Oldest Evidence of North American Settlement May Have Been Found in Idaho

Oldest Evidence of North American Settlement May Have Been Found in Idaho

Oldest Evidence of North American Settlement May Have Been Found in Idaho

Stone artefacts unearthed in Idaho could have belonged to some of North America’s first residents.
Stone artefacts unearthed in Idaho could have belonged to some of North America’s first residents.

The stone points and other tools retrieved close a riverbank in Idaho show ancient human beings arrived more than 16,000 years ago in the western part of the United States.

The site is known as Cooper’s Ferry, one of North America’s oldest human settlements, says Loren Davis, an archaeologist at Oregon State University in Corvallis, who led the 10-year excavation that made the discoveries.

Cooper’s Ferry joins a growing list of archaeological sites in North and South America that are overturning dogma about how and when the Americas were first settled. Overwhelming evidence now suggests that the region’s first inhabitants travelled from Asia along the Pacific Coast more than 16,000 years ago — and not via inland routes several thousand years later, say Davis and others.

For decades, most archaeologists had contended that humans first settled the Americas through an ‘ice-free corridor’ in central Canada created by glacial melt 12,000–13,000 years ago. This tallied with the appearance of stone tools at sites across North America — including distinct fluted arrowheads attributed to the ‘Clovis culture’, whose people were once thought to be the Americas’ first settlers.

But the discovery of earlier, pre-Clovis sites — including a nearly 15,000-year-old settlement called Monte Verde in southern Chile and the 14,000-year-old Paisley Caves in Oregon — challenged the theory that Clovis people were the first to reach the Americas.

A pair of 2016 studies analysed ancient plant and animal DNA and concluded that the ice-free corridor was not habitable until 12,600–13,000 years ago— too late to explain the pre-Clovis archaeological sites.

Radiocarbon revelation

Davis first worked at Cooper’s Ferry, which is located beside a tributary to the Columbia River, in the late 1990s as part of his PhD work.

In a small-scale excavation, his team discovered stone points that are distinct from Clovis projectiles and other signs of human occupation; these were provisionally determined to be as old as 13,300 years. “In the ’90s this was extremely contentious,” says Davis, because it pointed to a stone-tool technology as old as — if not older than — Clovis tools.

Between 2009 and 2018, his team excavated a larger area of Cooper’s Ferry, unearthing more stone artefacts, as well as dozens of discarded fragments from the tool-making process. By studying more of the site and its underlying geology, he hoped to get a more reliable estimate of its age through advanced radiocarbon dating techniques.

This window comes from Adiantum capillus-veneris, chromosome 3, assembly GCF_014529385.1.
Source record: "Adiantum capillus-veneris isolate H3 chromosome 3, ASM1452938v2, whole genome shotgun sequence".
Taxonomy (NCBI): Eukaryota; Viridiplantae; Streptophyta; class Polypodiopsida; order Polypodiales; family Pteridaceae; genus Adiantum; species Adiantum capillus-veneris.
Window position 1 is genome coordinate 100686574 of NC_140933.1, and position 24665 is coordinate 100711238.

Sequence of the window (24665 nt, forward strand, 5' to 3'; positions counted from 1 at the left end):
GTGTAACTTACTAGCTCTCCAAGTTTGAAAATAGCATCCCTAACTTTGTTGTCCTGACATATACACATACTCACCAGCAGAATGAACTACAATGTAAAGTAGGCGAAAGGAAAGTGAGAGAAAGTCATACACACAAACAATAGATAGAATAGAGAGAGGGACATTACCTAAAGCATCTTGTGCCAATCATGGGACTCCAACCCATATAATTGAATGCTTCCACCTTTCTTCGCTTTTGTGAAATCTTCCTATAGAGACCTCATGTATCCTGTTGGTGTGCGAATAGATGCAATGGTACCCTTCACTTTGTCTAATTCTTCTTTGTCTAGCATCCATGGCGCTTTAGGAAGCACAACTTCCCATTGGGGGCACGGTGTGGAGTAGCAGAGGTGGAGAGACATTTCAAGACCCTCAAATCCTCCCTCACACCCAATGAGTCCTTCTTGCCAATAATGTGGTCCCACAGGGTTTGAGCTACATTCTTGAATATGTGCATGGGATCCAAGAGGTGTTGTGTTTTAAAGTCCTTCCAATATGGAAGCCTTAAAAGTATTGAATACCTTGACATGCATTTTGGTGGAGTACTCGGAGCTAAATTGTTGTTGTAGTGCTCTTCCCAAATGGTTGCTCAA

“I was hoping we could evaluate if the site was really 13,300 years old,” says Davis. However, dating of charcoal and animal bones found alongside the artefacts suggested that the oldest occupation of Cooper’s Ferry began between 16,500 and 15,300 years ago and that humans continued to live there for thousands of years afterwards. “It just absolutely blew our minds how early this stuff was,” Davis adds.

The site’s age adds to existing evidence that the first humans to settle the Americas travelled along its Pacific Coast. “People are in Idaho way too early to come through an ice-free corridor,” says Davis. “They would have been able to exit this coastal route and go off the Columbia River. It’s the first off-ramp.”

But Ben Potter, an archaeologist at the University of Alaska Fairbanks, says it’s not yet clear whether humans reached Copper’s Ferry by way of the Pacific or via the ice-free corridor.

He questions whether the very oldest radiocarbon dates from the site are actually linked to human occupation and says that more work needs to be done to determine when humans lived there. “Cooper’s Ferry is intriguing, but not paradigm-shifting.”

Many archaeologists presume that migrations into the Americas were led by humans living in the now-submerged region, known as Beringea, that bridged eastern Siberia and Alaska. But Davis wonders whether humans from north-eastern Asia led the way by travelling around the Pacific Rim.

The projectile points from Cooper’s Ferry are similar to those made by ancient humans in Japan 13,000–16,000 years ago, he notes.

David Meltzer, an archaeologist at Southern Methodist University in Dallas, Texas, says the dating of Cooper’s Ferry is “rock solid”. He just isn’t ready to accept that its artefacts are relics of migrations from Asia. “It’s still an open question as to what the earliest pre-Clovis technology looked like,” he adds.